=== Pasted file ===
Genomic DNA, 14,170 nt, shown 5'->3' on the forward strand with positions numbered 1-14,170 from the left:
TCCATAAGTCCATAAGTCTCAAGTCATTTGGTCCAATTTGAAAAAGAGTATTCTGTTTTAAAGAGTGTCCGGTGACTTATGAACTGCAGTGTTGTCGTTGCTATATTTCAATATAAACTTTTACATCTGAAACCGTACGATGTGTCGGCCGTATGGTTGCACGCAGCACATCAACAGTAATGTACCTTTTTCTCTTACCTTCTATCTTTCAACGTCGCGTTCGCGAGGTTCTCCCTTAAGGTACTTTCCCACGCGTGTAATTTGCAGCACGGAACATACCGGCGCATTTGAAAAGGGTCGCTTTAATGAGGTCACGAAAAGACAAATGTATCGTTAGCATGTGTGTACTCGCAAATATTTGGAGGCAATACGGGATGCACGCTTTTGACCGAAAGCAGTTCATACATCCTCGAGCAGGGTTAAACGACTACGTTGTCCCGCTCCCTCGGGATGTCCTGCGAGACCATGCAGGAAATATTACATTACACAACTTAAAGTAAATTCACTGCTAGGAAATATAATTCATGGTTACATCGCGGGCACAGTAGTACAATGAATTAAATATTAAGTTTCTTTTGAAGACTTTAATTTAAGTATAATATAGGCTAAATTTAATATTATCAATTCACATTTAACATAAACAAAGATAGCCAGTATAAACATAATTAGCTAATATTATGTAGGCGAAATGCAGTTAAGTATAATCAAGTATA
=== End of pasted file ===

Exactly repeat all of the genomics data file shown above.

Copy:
Genomic DNA, 14,170 nt, shown 5'->3' on the forward strand with positions numbered 1-14,170 from the left:
TCCATAAGTCCATAAGTCTCAAGTCATTTGGTCCAATTTGAAAAAGAGTATTCTGTTTTAAAGAGTGTCCGGTGACTTATGAACTGCAGTGTTGTCGTTGCTATATTTCAATATAAACTTTTACATCTGAAACCGTACGATGTGTCGGCCGTATGGTTGCACGCAGCACATCAACAGTAATGTACCTTTTTCTCTTACCTTCTATCTTTCAACGTCGCGTTCGCGAGGTTCTCCCTTAAGGTACTTTCCCACGCGTGTAATTTGCAGCACGGAACATACCGGCGCATTTGAAAAGGGTCGCTTTAATGAGGTCACGAAAAGACAAATGTATCGTTAGCATGTGTGTACTCGCAAATATTTGGAGGCAATACGGGATGCACGCTTTTGACCGAAAGCAGTTCATACATCCTCGAGCAGGGTTAAACGACTACGTTGTCCCGCTCCCTCGGGATGTCCTGCGAGACCATGCAGGAAATATTACATTACACAACTTAAAGTAAATTCACTGCTAGGAAATATAATTCATGGTTACATCGCGGGCACAGTAGTACAATGAATTAAATATTAAGTTTCTTTTGAAGACTTTAATTTAAGTATAATATAGGCTAAATTTAATATTATCAATTCACATTTAACATAAACAAAGATAGCCAGTATAAACATAATTAGCTAATATTATGTAGGCGAAATGCAGTTAAGTATAATCAAGTATA